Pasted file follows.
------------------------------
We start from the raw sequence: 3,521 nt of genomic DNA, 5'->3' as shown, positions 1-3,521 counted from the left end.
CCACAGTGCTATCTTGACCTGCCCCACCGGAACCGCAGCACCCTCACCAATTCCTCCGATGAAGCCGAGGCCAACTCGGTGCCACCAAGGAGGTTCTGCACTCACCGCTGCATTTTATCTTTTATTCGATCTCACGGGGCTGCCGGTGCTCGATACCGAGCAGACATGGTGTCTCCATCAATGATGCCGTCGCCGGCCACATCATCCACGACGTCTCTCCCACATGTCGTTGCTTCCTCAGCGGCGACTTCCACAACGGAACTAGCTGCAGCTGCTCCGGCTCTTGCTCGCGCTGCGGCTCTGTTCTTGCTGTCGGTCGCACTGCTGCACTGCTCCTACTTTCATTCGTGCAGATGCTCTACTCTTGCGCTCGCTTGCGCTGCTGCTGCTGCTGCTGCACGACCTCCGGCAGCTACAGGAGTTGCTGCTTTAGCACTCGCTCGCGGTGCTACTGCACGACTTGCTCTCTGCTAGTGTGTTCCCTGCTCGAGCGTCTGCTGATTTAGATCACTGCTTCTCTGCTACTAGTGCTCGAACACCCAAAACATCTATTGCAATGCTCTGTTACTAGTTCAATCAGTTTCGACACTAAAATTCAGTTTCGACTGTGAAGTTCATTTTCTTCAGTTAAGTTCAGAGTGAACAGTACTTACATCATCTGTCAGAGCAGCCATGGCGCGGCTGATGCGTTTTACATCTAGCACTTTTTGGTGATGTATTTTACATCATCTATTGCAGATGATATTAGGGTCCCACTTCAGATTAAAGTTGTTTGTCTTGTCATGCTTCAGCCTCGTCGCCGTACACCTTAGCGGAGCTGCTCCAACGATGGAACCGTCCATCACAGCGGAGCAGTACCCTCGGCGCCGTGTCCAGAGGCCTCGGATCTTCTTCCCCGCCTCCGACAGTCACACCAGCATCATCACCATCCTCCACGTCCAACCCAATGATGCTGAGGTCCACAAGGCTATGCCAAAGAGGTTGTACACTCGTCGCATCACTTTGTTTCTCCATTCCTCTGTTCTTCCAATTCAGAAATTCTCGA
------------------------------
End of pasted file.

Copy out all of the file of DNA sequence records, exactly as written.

We start from the raw sequence: 3,521 nt of genomic DNA, 5'->3' as shown, positions 1-3,521 counted from the left end.
CCACAGTGCTATCTTGACCTGCCCCACCGGAACCGCAGCACCCTCACCAATTCCTCCGATGAAGCCGAGGCCAACTCGGTGCCACCAAGGAGGTTCTGCACTCACCGCTGCATTTTATCTTTTATTCGATCTCACGGGGCTGCCGGTGCTCGATACCGAGCAGACATGGTGTCTCCATCAATGATGCCGTCGCCGGCCACATCATCCACGACGTCTCTCCCACATGTCGTTGCTTCCTCAGCGGCGACTTCCACAACGGAACTAGCTGCAGCTGCTCCGGCTCTTGCTCGCGCTGCGGCTCTGTTCTTGCTGTCGGTCGCACTGCTGCACTGCTCCTACTTTCATTCGTGCAGATGCTCTACTCTTGCGCTCGCTTGCGCTGCTGCTGCTGCTGCTGCACGACCTCCGGCAGCTACAGGAGTTGCTGCTTTAGCACTCGCTCGCGGTGCTACTGCACGACTTGCTCTCTGCTAGTGTGTTCCCTGCTCGAGCGTCTGCTGATTTAGATCACTGCTTCTCTGCTACTAGTGCTCGAACACCCAAAACATCTATTGCAATGCTCTGTTACTAGTTCAATCAGTTTCGACACTAAAATTCAGTTTCGACTGTGAAGTTCATTTTCTTCAGTTAAGTTCAGAGTGAACAGTACTTACATCATCTGTCAGAGCAGCCATGGCGCGGCTGATGCGTTTTACATCTAGCACTTTTTGGTGATGTATTTTACATCATCTATTGCAGATGATATTAGGGTCCCACTTCAGATTAAAGTTGTTTGTCTTGTCATGCTTCAGCCTCGTCGCCGTACACCTTAGCGGAGCTGCTCCAACGATGGAACCGTCCATCACAGCGGAGCAGTACCCTCGGCGCCGTGTCCAGAGGCCTCGGATCTTCTTCCCCGCCTCCGACAGTCACACCAGCATCATCACCATCCTCCACGTCCAACCCAATGATGCTGAGGTCCACAAGGCTATGCCAAAGAGGTTGTACACTCGTCGCATCACTTTGTTTCTCCATTCCTCTGTTCTTCCAATTCAGAAATTCTCGA